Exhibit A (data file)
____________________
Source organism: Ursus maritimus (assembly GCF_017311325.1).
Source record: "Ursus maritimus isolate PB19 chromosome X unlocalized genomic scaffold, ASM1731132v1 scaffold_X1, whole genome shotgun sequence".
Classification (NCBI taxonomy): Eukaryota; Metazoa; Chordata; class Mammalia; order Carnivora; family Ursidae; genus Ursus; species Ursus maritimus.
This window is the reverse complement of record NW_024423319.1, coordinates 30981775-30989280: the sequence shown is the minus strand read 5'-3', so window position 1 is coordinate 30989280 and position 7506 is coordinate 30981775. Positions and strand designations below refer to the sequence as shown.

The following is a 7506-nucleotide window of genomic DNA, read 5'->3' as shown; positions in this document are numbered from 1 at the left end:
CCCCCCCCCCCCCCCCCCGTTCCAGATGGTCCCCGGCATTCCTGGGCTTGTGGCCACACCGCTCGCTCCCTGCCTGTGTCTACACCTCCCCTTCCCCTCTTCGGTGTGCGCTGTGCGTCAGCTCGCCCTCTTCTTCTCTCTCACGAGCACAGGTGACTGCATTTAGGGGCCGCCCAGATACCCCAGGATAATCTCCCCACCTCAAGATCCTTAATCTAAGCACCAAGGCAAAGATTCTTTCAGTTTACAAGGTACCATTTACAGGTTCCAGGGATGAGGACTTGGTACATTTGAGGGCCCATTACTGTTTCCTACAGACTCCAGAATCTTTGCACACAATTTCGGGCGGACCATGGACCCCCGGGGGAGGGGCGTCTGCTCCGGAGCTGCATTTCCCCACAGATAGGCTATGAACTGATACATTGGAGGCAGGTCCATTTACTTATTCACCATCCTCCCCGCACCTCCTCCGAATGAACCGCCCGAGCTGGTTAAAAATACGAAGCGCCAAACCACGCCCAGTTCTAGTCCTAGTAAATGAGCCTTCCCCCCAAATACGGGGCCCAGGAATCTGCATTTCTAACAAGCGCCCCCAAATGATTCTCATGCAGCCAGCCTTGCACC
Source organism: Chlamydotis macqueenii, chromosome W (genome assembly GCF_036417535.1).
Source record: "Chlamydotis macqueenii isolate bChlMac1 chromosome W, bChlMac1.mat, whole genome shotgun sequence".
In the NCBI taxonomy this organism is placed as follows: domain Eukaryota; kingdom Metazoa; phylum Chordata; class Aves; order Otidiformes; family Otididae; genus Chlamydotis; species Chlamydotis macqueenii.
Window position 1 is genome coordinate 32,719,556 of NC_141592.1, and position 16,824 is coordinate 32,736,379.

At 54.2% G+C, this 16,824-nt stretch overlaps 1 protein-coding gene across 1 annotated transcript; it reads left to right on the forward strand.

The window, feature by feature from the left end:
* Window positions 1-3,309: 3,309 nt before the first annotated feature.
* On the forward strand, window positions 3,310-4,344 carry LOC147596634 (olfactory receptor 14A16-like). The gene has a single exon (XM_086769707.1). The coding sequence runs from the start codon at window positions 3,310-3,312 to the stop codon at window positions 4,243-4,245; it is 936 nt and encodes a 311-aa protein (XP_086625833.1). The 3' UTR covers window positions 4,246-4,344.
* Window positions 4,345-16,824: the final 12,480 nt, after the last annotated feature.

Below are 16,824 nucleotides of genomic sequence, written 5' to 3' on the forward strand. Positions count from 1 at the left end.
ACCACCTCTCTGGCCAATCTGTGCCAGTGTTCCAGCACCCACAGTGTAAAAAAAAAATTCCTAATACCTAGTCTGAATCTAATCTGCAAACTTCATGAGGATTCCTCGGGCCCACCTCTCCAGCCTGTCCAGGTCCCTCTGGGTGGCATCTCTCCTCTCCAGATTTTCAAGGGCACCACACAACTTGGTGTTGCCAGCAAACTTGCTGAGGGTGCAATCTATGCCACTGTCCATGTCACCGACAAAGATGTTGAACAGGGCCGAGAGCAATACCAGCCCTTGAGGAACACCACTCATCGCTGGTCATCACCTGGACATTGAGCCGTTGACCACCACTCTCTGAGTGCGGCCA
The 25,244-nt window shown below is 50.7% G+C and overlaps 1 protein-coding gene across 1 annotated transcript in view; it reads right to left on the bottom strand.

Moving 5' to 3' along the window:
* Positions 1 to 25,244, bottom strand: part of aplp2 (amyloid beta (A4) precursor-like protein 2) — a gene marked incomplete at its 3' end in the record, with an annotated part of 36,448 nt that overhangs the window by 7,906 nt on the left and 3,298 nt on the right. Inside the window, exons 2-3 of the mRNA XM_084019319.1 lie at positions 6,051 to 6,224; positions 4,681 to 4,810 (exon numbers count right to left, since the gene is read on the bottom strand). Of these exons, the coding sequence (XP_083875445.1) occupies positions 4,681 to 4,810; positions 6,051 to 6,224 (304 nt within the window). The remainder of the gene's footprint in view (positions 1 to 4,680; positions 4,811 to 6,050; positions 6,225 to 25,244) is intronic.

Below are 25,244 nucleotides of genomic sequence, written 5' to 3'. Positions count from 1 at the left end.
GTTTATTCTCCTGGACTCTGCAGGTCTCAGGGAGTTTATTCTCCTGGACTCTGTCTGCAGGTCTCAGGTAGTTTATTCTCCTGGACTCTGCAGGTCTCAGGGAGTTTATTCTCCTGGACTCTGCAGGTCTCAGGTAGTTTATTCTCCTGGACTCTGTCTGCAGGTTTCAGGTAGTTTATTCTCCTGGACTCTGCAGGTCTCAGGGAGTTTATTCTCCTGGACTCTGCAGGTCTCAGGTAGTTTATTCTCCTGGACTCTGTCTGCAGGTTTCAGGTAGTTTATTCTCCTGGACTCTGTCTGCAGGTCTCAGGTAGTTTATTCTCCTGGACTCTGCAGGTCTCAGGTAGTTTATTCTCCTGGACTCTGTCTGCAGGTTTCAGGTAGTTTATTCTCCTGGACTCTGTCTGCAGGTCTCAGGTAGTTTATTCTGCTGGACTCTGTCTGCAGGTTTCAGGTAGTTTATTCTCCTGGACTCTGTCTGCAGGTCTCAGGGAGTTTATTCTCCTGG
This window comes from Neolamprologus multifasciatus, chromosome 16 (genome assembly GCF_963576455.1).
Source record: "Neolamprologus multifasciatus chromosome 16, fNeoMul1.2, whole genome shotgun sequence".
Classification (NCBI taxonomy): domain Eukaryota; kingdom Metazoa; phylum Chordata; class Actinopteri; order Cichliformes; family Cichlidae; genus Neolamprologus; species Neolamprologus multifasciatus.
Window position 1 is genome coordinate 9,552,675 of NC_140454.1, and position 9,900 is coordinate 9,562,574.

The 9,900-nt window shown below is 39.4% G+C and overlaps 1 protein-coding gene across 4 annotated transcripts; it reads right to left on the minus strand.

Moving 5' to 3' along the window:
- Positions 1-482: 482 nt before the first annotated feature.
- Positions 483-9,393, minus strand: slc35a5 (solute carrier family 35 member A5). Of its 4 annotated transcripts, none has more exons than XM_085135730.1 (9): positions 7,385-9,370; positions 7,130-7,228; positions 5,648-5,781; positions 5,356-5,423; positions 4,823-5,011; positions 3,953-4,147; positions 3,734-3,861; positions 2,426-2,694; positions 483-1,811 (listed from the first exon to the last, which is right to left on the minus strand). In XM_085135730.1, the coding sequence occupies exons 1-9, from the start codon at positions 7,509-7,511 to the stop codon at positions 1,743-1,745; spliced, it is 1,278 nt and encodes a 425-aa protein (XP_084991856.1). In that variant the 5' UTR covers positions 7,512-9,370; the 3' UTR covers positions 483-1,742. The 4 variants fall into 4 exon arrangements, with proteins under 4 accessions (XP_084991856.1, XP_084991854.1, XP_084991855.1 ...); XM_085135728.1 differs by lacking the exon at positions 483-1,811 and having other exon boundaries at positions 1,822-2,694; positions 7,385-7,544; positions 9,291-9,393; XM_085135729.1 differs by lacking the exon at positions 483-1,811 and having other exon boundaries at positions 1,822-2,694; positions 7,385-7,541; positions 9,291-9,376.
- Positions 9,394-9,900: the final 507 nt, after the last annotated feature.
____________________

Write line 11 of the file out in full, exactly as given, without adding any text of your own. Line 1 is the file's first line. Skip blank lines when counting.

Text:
At 54.2% G+C, this 16,824-nt stretch overlaps 1 protein-coding gene across 1 annotated transcript; it reads left to right on the forward strand.